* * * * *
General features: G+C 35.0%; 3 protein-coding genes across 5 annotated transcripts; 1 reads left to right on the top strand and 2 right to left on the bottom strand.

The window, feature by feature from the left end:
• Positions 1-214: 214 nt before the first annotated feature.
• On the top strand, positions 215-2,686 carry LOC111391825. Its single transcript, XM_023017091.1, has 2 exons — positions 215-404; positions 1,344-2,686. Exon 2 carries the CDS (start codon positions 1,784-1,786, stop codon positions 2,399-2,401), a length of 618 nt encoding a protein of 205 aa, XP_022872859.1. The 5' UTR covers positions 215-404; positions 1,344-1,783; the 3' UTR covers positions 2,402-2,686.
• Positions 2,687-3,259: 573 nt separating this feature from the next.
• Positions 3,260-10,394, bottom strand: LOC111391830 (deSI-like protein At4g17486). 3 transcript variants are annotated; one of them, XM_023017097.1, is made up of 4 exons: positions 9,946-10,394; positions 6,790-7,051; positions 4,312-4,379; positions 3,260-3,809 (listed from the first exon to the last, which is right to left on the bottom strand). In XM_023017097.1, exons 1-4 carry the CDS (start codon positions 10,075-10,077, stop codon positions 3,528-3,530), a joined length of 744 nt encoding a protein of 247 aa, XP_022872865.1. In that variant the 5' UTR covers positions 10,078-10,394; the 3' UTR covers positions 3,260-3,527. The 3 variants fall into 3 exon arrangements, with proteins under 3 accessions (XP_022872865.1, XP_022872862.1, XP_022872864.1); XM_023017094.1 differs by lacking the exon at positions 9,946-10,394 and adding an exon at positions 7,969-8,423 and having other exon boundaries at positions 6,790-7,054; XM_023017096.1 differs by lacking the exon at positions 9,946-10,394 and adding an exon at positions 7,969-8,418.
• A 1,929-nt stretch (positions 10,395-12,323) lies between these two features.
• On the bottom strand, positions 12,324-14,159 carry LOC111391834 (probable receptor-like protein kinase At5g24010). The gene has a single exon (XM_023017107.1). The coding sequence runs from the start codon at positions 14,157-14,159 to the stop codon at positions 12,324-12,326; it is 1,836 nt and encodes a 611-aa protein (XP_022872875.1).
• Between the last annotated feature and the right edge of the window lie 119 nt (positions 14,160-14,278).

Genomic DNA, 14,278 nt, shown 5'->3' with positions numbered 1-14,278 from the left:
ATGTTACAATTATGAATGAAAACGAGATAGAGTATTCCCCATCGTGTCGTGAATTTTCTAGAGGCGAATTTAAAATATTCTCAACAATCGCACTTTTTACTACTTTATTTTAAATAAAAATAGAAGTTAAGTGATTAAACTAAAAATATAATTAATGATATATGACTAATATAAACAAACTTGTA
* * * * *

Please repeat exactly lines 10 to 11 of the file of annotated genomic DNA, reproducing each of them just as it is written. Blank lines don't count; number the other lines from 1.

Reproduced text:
Genomic DNA, 14,278 nt, shown 5'->3' with positions numbered 1-14,278 from the left:
ATGTTACAATTATGAATGAAAACGAGATAGAGTATTCCCCATCGTGTCGTGAATTTTCTAGAGGCGAATTTAAAATATTCTCAACAATCGCACTTTTTACTACTTTATTTTAAATAAAAATAGAAGTTAAGTGATTAAACTAAAAATATAATTAATGATATATGACTAATATAAACAAACTTGTA